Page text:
STANFORT.SPE

NASHVILLE, Tenn.--(BUSINESS WIRE)--March 1, 1995--"The big tree in 
the forest of speech codes has fallen," the executive director of 
the Freedom Forum First Amendment Center at Vanderbilt University 
said in reaction to a California Superior Court ruling striking down 
Stanford University's speech code.

"I hope it sounds the death knell for these unconstitutional 
restrictions on open dialogue and debate in the campus community," 
Paul McMasters said Wednesday.

"Stanford University has been a pioneer in working for inclusiveness 
and sensitivity in the increasingly diverse campus community. It had 
some of the best legal minds trying to craft a speech code that did 
not violate the First Amendment, but they failed. Now college 
officials across the nation can move on to the hard work of 
eliminating hateful speech and harmful incidents on the nation's 
campuses," he said.

McMasters said speech codes simply don't work. "They entrust 
enforcement to the very institutions and individuals accused of bias 
and bigotry in the first place. More importantly, they violate both 
the spirit and the letter of the First Amendment."

Santa Clara (California) County Superior Court Judge Peter G.

Stone granted an injunction against the code so that it cannot be 
enforced. The code was enacted in 1990 in the wake of several 
incidents on the Stanford campus.

The code prohibits harassment of students on the basis of such 
factors as race, gender, sexual orientation, religion and ethnic 
origin.

Nine Stanford students, last May, filed suit, saying the speech code 
stifles discussion and violates their free speech rights.

Stone agreed, writing that the Stanford code is too broad because it 
prohibits no only so-called fighting words, which could incite 
fights, but also words or symbols that simply convey hatred or 
contempt.

The Freedom Forum First Amendment Center published "War of Words: 
Speech Codes at Public Colleges and Universities." The report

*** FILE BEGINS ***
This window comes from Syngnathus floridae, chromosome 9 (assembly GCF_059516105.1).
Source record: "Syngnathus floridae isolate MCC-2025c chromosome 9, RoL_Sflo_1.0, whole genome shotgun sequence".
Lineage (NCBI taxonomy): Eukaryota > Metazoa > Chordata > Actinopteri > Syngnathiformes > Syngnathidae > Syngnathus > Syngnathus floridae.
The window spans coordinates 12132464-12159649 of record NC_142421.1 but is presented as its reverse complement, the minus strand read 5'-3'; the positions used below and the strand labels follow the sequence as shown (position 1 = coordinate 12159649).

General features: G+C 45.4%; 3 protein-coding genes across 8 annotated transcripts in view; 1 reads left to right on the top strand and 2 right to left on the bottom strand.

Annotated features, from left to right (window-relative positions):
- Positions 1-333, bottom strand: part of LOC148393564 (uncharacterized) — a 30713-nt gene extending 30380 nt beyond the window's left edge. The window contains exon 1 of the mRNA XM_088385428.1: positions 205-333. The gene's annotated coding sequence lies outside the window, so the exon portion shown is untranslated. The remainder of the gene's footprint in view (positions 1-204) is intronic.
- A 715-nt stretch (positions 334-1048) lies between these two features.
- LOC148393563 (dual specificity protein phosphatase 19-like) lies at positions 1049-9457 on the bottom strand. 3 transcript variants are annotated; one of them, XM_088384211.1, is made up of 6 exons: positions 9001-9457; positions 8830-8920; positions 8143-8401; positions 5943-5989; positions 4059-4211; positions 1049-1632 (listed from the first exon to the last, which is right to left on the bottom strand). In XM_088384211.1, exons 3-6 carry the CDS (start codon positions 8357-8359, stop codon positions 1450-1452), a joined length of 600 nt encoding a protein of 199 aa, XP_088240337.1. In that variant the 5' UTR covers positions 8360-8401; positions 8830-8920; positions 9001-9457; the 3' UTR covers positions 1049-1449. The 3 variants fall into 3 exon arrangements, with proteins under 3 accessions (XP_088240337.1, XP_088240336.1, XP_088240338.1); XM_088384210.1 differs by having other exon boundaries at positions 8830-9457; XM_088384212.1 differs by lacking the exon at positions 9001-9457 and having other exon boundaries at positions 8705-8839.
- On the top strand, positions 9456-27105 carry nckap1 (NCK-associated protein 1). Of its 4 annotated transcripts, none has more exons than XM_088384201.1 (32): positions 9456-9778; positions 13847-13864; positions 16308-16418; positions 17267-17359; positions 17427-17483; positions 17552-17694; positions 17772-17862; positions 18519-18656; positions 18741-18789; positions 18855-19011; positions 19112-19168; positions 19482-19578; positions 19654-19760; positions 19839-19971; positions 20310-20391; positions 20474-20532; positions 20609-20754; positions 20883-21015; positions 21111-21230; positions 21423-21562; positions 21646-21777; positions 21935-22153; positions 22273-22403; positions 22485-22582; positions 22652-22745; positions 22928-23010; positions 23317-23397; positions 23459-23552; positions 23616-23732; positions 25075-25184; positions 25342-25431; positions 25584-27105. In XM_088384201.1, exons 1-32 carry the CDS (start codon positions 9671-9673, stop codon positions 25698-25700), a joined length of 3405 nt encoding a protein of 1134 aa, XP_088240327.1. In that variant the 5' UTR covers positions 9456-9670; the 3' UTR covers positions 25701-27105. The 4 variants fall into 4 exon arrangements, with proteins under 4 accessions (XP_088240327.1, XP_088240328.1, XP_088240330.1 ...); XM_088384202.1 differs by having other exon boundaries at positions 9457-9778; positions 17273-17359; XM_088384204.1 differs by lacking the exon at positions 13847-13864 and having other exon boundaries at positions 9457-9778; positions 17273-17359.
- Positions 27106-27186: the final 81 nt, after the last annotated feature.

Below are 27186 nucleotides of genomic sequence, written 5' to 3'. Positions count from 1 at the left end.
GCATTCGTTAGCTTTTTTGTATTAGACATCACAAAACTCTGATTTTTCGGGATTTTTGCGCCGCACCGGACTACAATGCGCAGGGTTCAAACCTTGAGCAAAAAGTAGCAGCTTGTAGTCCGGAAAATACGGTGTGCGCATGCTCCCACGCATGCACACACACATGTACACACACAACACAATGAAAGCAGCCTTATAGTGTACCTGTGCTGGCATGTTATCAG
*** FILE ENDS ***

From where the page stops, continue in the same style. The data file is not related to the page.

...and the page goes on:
surveyed regulations of speech and expressive conduct at 383 schools 
across the country. The center will release a second edition of the 
report, which will include a look at 100 private colleges and 
universities, later this year.

The Freedom Forum First Amendment Center at Vanderbilt University is 
an independent operating program of The Freedom Forum.

The center was established by The Freedom Forum, one of the nation's 
largest foundations, on Dec. 15, 1991, the 200th anniversary of the 
ratification of the Bill of Rights to the U.S. Constitution.

The First Amendment Center's mission is to foster a better public 
understanding of and appreciation for First Amendment rights and 
values, including freedom of religion, free speech and press, and 
the right to petition government and to assemble peacefully.

The Freedom Forum is a nonpartisan, international foundation 
dedicated to free press, free speech and free spirit for all people.

The foundation pursues its priorities through programs including 
conferences, educational activities, publishing, broadcasting, 
on-line services, partnerships, training and research. The Freedom 
Forum makes limited grants in connection with its programs; 
unsolicited grant applications are not accepted.

Major operating programs are The Freedom Forum Media Studies Center 
at Columbia University in New York City, The Freedom Forum First 
Amendment Center at Vanderbilt University in Nashville, Tenn., and 
The Newseum at The Freedom Forum Headquarters in Arlington, Va.

The foundations' work is supported by an endowment -- established by 
Frank E. Gannett in 1935 with $100,000 in Gannett Co.

stock -- now worth more than $700 million in diversified, managed 
assets. The foundation does not solicit or accept contributions.

30--ap/na

CONTACT:

The Freedom Forum First Amendment Center, Nashville

Bracey Campbell or Ellen Nelson, 615/321-9588



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